Renault Megane E-Tech Electric vs Volkswagen ID.3: which should you buy?
Which new electric family hatchback is best for you? We compare the VW ID.3 and the Renault Megane EV to find out.
Until relatively recently, if you were looking for a new electric family car, your options were limited to the Nissan Leaf and little else – especially if you didn’t want to go down the large SUV route. Nowadays, though, there’s much greater variety, and two prominent recent arrivals on the scene include the Volkswagen ID.3 and the Renault Megane E-Tech Electric.
While the two cars look drastically different to one another in the design department, underneath their smooth styling they’re quite similar conceptually. Both were built from the ground up to be fully electric, for instance, and both cars take up a similar amount of space on the road. They’re in the same ballpark as one another in areas like their maximum charging speeds as well.
For other aspects, however, the Renault and Volkswagen don’t tread on each other’s toes as much, and it’s these differences that’ll likely nudge you into opting for one over the other. We’ve detailed both the VW ID.3 and Renault Megane E-Tech Electric below, to help you find out which of these two cars is the better all-electric family runabout for you.
Range and charging
For both the Volkswagen and the Renault, their maximum ranges do vary across the range, as the two cars don’t come with just the one battery size. Renault has confirmed the Megane EV will get two battery options from launch, whereas the Volkswagen ID.3 has been available with no less than three battery sizes.
For the Megane E-Tech Electric, the battery options consist of a 40kWh and a 60kWh pack, which can hold enough charge for up to 186 miles and 292 miles of driving range respectively. In comparison, the Volkswagen ID.3 is available with 58kWh (up to 264 miles) and 77kWh (up to 340 miles) battery size options. An entry-level 40kWh option, giving up to 216 miles, was originally available as well.
The size of the battery doesn’t just dictate the maximum ranges of these two cars: it also influences how fast the Volkswagen and Renault can be recharged. In the Megane’s case, while the larger 60kWh battery can be rapid charged by charging points as powerful as 130kW, the most powerful charger Renault has confirmed the 40kWh model is compatible with a less-impressive 22kW unit.
In contrast, the various Volkswagen ID.3 models are much more consistent when it comes to accepting charging speeds. The base 40kWh models are compatible with 110kW charging points, which increases to 120kW for the 58kWh battery and up to 125kW for the 77kWh cars.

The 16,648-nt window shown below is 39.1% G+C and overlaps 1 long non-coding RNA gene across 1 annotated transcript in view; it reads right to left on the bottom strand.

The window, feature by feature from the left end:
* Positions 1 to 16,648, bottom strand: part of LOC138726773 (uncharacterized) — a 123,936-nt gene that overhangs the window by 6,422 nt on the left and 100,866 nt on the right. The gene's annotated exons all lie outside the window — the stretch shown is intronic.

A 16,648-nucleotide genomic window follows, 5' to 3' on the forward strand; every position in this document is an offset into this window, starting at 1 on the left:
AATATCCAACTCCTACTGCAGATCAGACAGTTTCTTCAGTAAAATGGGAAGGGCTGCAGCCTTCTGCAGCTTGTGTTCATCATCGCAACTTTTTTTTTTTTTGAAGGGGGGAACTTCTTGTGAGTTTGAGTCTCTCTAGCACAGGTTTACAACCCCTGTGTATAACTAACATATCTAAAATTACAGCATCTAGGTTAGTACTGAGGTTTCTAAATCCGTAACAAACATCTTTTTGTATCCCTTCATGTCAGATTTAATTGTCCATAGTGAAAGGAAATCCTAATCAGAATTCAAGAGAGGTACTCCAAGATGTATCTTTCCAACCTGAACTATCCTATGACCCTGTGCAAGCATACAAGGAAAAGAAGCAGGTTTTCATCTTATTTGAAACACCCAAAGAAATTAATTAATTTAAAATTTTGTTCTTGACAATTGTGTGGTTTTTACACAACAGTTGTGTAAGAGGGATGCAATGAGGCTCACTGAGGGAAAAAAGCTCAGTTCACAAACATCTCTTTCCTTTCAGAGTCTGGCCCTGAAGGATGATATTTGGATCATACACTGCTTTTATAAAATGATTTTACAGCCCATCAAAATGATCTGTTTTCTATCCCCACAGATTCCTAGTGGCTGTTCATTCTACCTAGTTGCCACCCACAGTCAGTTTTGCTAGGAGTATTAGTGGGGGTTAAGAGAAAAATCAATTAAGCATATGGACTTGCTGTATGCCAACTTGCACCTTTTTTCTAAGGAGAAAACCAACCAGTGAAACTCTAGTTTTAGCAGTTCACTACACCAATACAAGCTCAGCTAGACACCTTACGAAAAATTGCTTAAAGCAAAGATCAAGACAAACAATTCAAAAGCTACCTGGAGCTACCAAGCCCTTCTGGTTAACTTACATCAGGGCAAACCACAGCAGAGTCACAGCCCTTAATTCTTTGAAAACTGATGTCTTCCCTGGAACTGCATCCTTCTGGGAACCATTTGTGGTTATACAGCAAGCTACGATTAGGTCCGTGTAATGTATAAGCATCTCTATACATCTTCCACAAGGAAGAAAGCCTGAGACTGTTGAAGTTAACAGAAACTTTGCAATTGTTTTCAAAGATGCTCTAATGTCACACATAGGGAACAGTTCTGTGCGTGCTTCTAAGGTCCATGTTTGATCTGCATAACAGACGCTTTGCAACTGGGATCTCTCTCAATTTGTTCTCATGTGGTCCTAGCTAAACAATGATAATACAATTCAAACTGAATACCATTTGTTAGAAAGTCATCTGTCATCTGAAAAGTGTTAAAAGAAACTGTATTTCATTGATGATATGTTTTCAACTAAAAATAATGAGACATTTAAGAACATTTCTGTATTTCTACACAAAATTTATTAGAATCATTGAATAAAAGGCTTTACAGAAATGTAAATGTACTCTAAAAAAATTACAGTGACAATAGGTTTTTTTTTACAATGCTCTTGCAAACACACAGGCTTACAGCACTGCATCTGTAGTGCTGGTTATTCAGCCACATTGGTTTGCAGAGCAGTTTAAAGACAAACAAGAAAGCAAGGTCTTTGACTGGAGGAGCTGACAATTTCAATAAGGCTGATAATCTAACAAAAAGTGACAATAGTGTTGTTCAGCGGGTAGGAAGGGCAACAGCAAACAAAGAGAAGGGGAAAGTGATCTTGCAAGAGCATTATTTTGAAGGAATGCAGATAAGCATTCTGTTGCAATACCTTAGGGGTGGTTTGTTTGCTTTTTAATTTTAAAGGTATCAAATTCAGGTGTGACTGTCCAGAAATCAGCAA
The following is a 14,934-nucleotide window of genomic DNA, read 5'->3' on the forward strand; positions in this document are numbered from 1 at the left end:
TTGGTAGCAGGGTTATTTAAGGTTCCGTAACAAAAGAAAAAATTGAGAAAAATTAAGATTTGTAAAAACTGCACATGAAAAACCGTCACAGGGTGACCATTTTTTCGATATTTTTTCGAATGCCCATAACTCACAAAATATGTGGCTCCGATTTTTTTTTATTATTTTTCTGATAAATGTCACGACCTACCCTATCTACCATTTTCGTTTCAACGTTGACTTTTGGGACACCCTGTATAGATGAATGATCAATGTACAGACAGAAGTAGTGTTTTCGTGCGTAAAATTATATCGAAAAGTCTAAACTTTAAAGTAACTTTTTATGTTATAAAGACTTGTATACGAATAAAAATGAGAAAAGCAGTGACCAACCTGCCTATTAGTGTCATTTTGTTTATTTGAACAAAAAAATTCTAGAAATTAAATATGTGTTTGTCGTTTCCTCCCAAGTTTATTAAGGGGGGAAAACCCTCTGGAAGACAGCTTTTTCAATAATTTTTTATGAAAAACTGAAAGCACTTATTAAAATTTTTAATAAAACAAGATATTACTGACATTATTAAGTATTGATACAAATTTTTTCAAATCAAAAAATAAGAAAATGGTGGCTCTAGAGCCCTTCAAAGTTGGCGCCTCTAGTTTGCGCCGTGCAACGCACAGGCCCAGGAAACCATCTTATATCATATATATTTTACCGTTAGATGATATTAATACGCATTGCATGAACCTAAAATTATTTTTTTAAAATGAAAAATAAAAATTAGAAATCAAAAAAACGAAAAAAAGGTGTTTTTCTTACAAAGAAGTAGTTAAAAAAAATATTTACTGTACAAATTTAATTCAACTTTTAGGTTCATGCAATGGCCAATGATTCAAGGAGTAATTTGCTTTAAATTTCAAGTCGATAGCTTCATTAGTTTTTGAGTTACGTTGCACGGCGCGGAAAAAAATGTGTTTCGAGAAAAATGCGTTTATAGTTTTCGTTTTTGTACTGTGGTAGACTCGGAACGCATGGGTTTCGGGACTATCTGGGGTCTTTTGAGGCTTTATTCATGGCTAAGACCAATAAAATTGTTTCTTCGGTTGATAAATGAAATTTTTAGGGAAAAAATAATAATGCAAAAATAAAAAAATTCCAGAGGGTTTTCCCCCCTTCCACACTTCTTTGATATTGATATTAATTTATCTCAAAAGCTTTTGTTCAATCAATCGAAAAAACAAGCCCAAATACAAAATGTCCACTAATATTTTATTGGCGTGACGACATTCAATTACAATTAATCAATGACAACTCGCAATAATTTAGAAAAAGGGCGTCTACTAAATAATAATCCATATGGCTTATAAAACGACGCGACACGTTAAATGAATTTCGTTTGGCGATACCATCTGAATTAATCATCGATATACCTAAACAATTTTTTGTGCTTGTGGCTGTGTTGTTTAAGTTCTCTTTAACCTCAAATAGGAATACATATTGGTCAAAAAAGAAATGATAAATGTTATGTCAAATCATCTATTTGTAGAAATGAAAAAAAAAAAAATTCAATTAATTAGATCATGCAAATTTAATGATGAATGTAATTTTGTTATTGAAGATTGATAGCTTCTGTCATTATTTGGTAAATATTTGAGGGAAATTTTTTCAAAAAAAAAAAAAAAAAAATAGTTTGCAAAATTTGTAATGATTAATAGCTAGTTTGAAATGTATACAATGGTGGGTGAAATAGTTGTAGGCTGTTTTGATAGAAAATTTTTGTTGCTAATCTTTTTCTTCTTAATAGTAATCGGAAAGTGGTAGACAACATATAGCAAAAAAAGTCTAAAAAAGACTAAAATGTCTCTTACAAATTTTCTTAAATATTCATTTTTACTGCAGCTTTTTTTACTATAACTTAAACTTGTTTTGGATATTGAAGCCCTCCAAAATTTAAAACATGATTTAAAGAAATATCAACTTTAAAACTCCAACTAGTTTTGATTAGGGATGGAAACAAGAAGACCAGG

For both the Renault and the Volkswagen, though, the charging speeds aren’t the most rapid you’ll find in the electric car world. For instance, cars like the Hyundai Ioniq 5 and Kia EV6 can accept charges from charging points as potent as 350kW - although these are hard to find. This means that, while you can still plug them into the same lower-powered chargers that the Renault and Volkswagen can accept when their batteries need topping up, you won’t be able to benefit from the faster charging times.
Since both cars don’t have combustion engines, they have no tailpipe emissions, so are therefore exempt from vehicle excise duty, or VED (road tax). This lack of emissions helps make these two cars affordable to run and tax as company cars, and recharging your car at home will be more cost effective than, say, running a petrol or diesel car and filling it up at the pumps.
Just as with the battery sizes, both the Volkswagen ID.3 and Renault Megane EV come with different power outputs depending on the model. The Renault’s electric motors produce 158bhp or 217bhp, depending on the version, whereas the VW ID.3 is available in 143bhp, 148bhp and 201bhp flavours.
While electric motors promise a brisk initial turn of speed, thanks to their almost-instant torque delivery, the entry-level ID.3 and Megane Electric models likely won’t be for you if you’d prefer a slightly speedy electric family car – the least powerful versions of these cars can accelerate to 62mph from a standing start in 9.6 seconds and 10 seconds respectively. The slightly brawnier 148bhp Volkswagen ID.3 is a little bit quicker, with a claimed 0-62mph time of 8.9 seconds, while the quickest versions of the Volkswagen and Renault can complete the same sprint in 7.3 and 7.4 seconds respectively.